Egomania, occasionally referred to as megalomania, is extreme self-involvement and self-interest. It is often accompanied by feelings of greatness and superiority.
Egomania and Development
Many psychologists, including Sigmund Freud, have argued that humans are born in a state of egomania. Infants are primarily concerned with having their own needs met, and very young babies may not be aware of others as separate people capable of having their own feelings. Young children develop empathy and interest in others gradually over time. Thus parents and other adults should expect that children will be highly self-involved, and claims of egomania should be scaled to the age of the person experiencing egomania. A one-year-old who demands that the world revolves around him/her is generally considered to be exhibiting a normal response for his/her stage of psychological development.
Egomania and Mental Illness
Egomania is strongly associated with narcissistic personality (NPD), a rare diagnosis in which a person can struggle with empathy, be self-involved, believe they are destined for greatness, and may be cruel to others. NPD can be challenging to treat, but a combination of talk therapy and psychotropic medication is often effective. In addition, people with borderline personality may alternate between extreme egomania and extreme self-loathing.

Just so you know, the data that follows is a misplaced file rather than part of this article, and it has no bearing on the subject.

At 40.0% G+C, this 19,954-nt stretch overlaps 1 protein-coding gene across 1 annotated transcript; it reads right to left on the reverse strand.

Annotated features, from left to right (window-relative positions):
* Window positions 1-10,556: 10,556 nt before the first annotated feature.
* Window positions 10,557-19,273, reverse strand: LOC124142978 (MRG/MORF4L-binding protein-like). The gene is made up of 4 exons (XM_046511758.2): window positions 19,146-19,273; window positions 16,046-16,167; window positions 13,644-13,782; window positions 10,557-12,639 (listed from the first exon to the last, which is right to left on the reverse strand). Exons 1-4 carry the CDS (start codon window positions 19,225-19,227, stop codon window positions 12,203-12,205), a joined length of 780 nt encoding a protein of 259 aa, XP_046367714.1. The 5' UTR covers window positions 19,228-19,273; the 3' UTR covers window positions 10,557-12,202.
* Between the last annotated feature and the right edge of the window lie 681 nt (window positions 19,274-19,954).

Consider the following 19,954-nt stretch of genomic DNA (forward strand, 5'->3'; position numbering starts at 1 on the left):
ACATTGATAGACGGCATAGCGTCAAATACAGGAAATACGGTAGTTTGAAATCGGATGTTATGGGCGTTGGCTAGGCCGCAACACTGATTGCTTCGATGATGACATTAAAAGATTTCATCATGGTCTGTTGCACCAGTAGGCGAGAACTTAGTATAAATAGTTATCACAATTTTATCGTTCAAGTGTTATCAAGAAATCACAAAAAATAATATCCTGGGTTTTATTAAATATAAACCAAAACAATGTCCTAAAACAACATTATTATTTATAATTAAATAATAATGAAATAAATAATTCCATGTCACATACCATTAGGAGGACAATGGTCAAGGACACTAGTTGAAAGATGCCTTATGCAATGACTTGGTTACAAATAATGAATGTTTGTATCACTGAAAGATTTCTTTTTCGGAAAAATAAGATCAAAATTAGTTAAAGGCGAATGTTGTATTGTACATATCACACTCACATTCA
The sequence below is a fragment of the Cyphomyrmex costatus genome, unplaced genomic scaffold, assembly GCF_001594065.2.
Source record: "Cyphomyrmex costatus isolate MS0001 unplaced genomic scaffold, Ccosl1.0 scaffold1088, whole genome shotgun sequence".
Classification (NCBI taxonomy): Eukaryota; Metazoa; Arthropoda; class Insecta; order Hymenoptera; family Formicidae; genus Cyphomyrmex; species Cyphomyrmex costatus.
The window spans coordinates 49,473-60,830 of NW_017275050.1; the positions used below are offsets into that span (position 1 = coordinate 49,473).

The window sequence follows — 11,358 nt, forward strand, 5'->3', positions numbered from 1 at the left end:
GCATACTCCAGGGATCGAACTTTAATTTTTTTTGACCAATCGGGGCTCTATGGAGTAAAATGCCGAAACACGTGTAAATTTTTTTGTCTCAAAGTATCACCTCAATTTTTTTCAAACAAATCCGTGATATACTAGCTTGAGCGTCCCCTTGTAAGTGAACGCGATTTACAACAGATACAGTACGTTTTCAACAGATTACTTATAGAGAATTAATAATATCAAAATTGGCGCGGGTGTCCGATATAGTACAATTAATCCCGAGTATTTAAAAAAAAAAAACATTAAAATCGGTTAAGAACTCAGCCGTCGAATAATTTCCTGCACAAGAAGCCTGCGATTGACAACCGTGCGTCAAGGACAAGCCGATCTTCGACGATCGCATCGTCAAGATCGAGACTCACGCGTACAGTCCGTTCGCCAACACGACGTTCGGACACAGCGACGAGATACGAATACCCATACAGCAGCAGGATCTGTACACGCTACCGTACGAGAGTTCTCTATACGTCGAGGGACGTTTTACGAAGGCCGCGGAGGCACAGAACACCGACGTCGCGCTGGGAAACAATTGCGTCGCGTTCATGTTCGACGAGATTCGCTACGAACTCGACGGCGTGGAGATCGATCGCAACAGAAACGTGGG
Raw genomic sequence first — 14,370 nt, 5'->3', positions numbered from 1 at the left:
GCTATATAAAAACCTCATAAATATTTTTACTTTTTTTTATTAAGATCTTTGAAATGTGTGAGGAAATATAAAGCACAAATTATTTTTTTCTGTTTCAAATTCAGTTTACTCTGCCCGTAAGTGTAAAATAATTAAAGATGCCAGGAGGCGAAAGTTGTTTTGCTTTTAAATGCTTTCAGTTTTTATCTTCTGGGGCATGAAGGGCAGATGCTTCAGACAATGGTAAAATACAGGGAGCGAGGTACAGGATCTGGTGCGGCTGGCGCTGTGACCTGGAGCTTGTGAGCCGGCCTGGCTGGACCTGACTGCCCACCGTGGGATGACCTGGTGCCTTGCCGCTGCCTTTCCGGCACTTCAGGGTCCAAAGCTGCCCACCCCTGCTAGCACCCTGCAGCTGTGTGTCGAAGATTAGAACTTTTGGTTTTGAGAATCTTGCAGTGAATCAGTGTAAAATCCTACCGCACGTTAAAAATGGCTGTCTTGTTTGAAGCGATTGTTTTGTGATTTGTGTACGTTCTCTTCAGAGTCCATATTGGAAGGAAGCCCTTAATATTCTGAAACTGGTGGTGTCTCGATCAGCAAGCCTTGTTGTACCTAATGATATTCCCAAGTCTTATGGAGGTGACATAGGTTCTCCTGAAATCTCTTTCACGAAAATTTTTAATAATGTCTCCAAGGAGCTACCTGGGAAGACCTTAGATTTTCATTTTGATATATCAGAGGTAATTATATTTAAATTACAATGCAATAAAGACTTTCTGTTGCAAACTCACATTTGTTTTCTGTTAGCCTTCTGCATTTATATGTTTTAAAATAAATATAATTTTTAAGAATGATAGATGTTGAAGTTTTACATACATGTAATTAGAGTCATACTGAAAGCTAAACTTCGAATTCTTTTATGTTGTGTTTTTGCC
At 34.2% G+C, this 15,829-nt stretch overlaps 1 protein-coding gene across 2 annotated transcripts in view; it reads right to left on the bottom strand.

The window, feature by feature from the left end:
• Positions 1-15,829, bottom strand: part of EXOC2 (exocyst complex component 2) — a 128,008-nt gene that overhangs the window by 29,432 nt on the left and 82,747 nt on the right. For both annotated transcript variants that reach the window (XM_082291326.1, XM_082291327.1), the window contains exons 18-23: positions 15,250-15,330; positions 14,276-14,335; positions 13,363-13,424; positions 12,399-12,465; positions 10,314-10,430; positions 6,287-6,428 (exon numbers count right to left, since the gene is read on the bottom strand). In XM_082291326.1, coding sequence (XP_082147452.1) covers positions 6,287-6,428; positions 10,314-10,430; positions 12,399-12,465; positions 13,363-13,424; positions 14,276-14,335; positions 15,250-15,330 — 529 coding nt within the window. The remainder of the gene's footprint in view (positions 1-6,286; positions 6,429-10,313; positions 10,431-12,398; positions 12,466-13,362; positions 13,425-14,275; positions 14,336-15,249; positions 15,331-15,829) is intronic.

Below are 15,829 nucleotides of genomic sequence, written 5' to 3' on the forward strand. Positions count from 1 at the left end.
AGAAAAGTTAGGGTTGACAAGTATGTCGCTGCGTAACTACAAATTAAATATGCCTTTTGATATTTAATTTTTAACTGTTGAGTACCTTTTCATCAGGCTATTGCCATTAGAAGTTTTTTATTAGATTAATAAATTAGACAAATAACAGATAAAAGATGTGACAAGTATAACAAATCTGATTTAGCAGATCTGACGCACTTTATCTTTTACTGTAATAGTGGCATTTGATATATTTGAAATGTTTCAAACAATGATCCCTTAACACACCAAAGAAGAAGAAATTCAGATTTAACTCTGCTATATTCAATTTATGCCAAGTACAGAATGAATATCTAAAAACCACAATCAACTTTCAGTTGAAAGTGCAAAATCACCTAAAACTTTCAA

Some other mental health conditions may outwardly manifest as egomania. For example, people experiencing major depression may appear extremely self-involved and may be interested only in talking about their own feelings. However, people who are depressed often have low feelings of self-worth and thus are not egomaniacs, even if their behavior seems very self-centered. Schizophrenia may occasionally manifest as egomania, particularly when a person with schizophrenia experiences delusions of grandeur.
- American Psychological Association. APA concise dictionary of psychology. Washington, DC: American Psychological Association, 2009. Print.
Last Updated: 01-19-2018
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sergio rApril 20th, 2016 at 8:57 AM
I think I have this disoder what should I do?
April 20th, 2016 at
Thank you for your comment. The GoodTherapy.org Team is not qualified to offer professional advice, but if you think you may have a mental health condition, we encourage you to reach out. A therapist or counselor can help you discuss your concerns.
You can locate a mental health professional in your area by entering your ZIP code here:
Please know you are not alone. Help is available, and we wish you the best of luck in your search.
The GoodTherapy.org Team
BradDecember 10th, 2018 at 11:52 AM
How are you doing sergio?
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